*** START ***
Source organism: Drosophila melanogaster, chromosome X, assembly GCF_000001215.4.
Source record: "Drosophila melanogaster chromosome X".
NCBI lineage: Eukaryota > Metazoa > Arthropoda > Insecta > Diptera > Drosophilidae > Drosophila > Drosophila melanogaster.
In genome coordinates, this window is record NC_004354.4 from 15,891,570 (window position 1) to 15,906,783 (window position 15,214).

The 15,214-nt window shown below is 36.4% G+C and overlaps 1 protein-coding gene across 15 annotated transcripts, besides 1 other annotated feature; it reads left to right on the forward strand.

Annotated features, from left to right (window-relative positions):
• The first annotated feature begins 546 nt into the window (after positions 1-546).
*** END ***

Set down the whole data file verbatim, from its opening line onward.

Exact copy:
Source organism: Drosophila melanogaster, chromosome X, assembly GCF_000001215.4.
Source record: "Drosophila melanogaster chromosome X".
NCBI lineage: Eukaryota > Metazoa > Arthropoda > Insecta > Diptera > Drosophilidae > Drosophila > Drosophila melanogaster.
In genome coordinates, this window is record NC_004354.4 from 15,891,570 (window position 1) to 15,906,783 (window position 15,214).

The 15,214-nt window shown below is 36.4% G+C and overlaps 1 protein-coding gene across 15 annotated transcripts, besides 1 other annotated feature; it reads left to right on the forward strand.

Annotated features, from left to right (window-relative positions):
• The first annotated feature begins 546 nt into the window (after positions 1-546).